i m steve

On Choosing Django Packages

Sun 19 Apr 2015

Lately, been developing on django alot and this is to document my thought process when choosing django packages. In fact this is also how I determine what open source projects to adopt and not just limited to django.

Figure Out Available Choices

To determine what packages are available for a particular feature/function, Django Packages is a really great site for that purpose. Pick the category you are after, and it will show you comparison table of all the available packages. It shows you what’s different between each packages, their respective download counts & ratings, and more importantly, whether the package is actively maintained. This is usually a good first step, and normally I will pick the top 3 options and compare further.

Setup Complexity

The ease of getting things setup & running is very important, afterall, part of the goal of using a package is DRY and to speed up the development process. Usually, if the setup requires more than 20 mins or depends on some other infrastructures (say MQ or 3rd Party Services) which are not there already, I would think twice to myself “Is this package worth the setup effort for this particular project”. You just don’t want to spend many hours to work out how the configuration should be or throwing in another piece of infrastructure just to get it running.


Package written with extensibility in its design should be chosen over the others, even if it’s less feature-rich. Very often, you will find packages that are close to what you need but not 100% fit; or even if you are lucky to have found one which serves exactly your purpose – Great, but let’s not forget, at some point in the future, you might want to add new features or upgrade the current offering. Either case you will need to extend the package: write code & made changes to cater your specific needs. If a package is structured to a point where extending it is so hard and necessitate breaking its own internals, this might be a signal telling you to look for alternatives before settling on this one or you might find yourself doing a rewrite almost.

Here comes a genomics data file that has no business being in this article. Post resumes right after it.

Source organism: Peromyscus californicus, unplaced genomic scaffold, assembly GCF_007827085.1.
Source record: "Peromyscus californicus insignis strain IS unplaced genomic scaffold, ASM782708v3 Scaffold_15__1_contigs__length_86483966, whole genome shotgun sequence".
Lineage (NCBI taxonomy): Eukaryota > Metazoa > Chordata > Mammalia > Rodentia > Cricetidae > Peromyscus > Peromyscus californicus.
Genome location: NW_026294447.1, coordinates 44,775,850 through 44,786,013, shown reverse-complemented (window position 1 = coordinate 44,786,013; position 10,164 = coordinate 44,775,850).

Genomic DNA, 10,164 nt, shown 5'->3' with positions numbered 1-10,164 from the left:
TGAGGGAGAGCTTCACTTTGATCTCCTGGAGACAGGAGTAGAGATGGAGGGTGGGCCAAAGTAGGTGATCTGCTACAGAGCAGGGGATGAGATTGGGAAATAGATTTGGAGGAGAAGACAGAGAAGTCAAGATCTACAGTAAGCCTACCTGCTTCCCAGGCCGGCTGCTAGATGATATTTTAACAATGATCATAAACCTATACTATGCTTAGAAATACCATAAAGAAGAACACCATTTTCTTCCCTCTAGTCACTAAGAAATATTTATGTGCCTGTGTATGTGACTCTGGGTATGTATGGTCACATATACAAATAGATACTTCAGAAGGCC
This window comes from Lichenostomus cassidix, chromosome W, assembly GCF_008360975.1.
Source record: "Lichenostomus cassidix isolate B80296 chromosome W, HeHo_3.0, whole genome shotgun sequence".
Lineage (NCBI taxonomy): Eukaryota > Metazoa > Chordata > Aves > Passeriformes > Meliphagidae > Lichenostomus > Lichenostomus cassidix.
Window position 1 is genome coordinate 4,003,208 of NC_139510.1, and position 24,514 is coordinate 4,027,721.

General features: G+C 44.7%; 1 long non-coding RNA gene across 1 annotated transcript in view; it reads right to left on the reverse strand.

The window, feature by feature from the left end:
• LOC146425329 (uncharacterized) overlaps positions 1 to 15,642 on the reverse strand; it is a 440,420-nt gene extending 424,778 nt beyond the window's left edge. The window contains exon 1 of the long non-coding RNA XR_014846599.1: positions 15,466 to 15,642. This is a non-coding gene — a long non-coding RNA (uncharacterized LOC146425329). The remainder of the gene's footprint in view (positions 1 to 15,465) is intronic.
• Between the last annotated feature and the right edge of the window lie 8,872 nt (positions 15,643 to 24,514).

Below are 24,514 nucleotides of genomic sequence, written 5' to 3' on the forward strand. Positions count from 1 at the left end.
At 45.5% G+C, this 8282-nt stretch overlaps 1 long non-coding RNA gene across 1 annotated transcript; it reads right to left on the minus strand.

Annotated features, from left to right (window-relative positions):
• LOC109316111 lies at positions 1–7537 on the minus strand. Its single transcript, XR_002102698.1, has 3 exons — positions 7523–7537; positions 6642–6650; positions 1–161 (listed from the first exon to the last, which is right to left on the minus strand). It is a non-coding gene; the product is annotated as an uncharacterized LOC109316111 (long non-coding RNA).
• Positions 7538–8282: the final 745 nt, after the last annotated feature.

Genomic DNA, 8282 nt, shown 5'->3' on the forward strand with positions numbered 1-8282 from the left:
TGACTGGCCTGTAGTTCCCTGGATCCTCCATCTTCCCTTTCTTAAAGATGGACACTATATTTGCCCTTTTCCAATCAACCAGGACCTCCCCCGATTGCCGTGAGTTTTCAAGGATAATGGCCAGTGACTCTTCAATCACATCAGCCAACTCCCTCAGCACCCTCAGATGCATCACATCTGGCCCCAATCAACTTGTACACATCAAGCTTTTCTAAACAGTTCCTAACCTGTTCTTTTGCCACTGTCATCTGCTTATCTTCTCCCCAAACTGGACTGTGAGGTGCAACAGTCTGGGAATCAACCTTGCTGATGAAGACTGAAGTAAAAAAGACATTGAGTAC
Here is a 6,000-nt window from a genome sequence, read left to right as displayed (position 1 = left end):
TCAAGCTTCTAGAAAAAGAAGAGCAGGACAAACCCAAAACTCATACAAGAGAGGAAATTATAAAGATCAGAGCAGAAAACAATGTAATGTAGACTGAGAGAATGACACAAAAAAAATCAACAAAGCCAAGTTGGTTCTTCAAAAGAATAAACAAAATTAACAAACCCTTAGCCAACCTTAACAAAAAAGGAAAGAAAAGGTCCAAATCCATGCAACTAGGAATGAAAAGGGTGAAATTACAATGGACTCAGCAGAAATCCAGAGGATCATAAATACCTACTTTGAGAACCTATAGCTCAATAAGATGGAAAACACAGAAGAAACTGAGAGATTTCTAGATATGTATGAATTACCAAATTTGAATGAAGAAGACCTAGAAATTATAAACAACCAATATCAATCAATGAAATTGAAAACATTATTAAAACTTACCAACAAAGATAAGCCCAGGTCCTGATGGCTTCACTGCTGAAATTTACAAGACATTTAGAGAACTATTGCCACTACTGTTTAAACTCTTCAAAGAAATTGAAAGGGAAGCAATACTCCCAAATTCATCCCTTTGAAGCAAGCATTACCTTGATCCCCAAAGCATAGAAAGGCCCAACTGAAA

Table Schema Quality if There’s One

Sometimes, switching / ditching a package is necessary, and you would want to make sure it’s a managable process if not easy. Most django packages do touch on data layer where they will deploy their own tables, and you should safeguard to make sure the data schema comes with the package is reasonably designed. As schema migration is a pain for launched product, not to mention those with huge dataset. A carefully designed schema allows you to go a long way before having to deal with the performance issue, and could also give you better flexibility in case you really dealing with one.

Open Source

(Django packages are open source normally, so it usually not an issue.) With code available in the open, everyone can contribute which in turns make the codebase less buggy, and also improve the Bus Factor. Open source community would be formed, crowd wisdom shall impact the development positively, which eventually will help driving the development roadmap.

Optional: Scalability

Scaling is hard! Any hindrance to the problem should be eliminated. Scaling issue will eventually hit you and become the topmost in your TODO – Happy Problem. Dealing with it often involves lots of customization & architectural changes. Still, you should try your best to eschew adding unnecessary burden to the task. So when you are choosing package, do pay attention to the two characteristics: Loose-coupled & Fan-out. If chose right, it would allow you to decouple different parts of the application and scale them independently by throwing in more machines (Horizontal Scaling).

Next time when you are installing a new package, spend sometime and think thoroughly, then pick the best-fit or write one & open source.